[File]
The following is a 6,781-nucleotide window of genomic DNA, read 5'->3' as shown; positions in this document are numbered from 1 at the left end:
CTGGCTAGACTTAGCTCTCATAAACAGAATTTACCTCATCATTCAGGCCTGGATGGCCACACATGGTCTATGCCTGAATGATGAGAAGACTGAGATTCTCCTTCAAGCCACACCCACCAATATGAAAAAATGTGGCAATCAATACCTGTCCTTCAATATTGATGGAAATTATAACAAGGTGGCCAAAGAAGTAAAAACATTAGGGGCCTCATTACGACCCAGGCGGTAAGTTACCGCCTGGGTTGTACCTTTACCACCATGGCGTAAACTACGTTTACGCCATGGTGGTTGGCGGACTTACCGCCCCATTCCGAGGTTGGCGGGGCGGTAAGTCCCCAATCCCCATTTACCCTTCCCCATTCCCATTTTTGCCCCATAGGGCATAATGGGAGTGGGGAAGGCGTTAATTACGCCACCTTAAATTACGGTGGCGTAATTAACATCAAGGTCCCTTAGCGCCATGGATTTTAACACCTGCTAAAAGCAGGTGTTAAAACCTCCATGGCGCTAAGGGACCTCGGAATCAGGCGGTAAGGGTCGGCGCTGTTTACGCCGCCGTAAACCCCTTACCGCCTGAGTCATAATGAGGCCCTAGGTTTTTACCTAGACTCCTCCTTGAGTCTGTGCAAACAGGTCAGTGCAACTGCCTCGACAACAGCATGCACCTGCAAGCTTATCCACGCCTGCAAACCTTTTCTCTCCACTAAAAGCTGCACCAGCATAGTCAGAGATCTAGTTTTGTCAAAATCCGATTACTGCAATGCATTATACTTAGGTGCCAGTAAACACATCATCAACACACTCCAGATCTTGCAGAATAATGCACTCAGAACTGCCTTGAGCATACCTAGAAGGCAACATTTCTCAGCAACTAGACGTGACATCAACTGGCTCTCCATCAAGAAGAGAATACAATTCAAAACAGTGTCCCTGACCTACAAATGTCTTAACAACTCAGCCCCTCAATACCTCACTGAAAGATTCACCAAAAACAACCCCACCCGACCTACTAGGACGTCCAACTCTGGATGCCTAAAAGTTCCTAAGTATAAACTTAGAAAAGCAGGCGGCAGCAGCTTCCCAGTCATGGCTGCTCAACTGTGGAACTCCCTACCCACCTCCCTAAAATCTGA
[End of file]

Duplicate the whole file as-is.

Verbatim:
The following is a 6,781-nucleotide window of genomic DNA, read 5'->3' as shown; positions in this document are numbered from 1 at the left end:
CTGGCTAGACTTAGCTCTCATAAACAGAATTTACCTCATCATTCAGGCCTGGATGGCCACACATGGTCTATGCCTGAATGATGAGAAGACTGAGATTCTCCTTCAAGCCACACCCACCAATATGAAAAAATGTGGCAATCAATACCTGTCCTTCAATATTGATGGAAATTATAACAAGGTGGCCAAAGAAGTAAAAACATTAGGGGCCTCATTACGACCCAGGCGGTAAGTTACCGCCTGGGTTGTACCTTTACCACCATGGCGTAAACTACGTTTACGCCATGGTGGTTGGCGGACTTACCGCCCCATTCCGAGGTTGGCGGGGCGGTAAGTCCCCAATCCCCATTTACCCTTCCCCATTCCCATTTTTGCCCCATAGGGCATAATGGGAGTGGGGAAGGCGTTAATTACGCCACCTTAAATTACGGTGGCGTAATTAACATCAAGGTCCCTTAGCGCCATGGATTTTAACACCTGCTAAAAGCAGGTGTTAAAACCTCCATGGCGCTAAGGGACCTCGGAATCAGGCGGTAAGGGTCGGCGCTGTTTACGCCGCCGTAAACCCCTTACCGCCTGAGTCATAATGAGGCCCTAGGTTTTTACCTAGACTCCTCCTTGAGTCTGTGCAAACAGGTCAGTGCAACTGCCTCGACAACAGCATGCACCTGCAAGCTTATCCACGCCTGCAAACCTTTTCTCTCCACTAAAAGCTGCACCAGCATAGTCAGAGATCTAGTTTTGTCAAAATCCGATTACTGCAATGCATTATACTTAGGTGCCAGTAAACACATCATCAACACACTCCAGATCTTGCAGAATAATGCACTCAGAACTGCCTTGAGCATACCTAGAAGGCAACATTTCTCAGCAACTAGACGTGACATCAACTGGCTCTCCATCAAGAAGAGAATACAATTCAAAACAGTGTCCCTGACCTACAAATGTCTTAACAACTCAGCCCCTCAATACCTCACTGAAAGATTCACCAAAAACAACCCCACCCGACCTACTAGGACGTCCAACTCTGGATGCCTAAAAGTTCCTAAGTATAAACTTAGAAAAGCAGGCGGCAGCAGCTTCCCAGTCATGGCTGCTCAACTGTGGAACTCCCTACCCACCTCCCTAAAATCTGA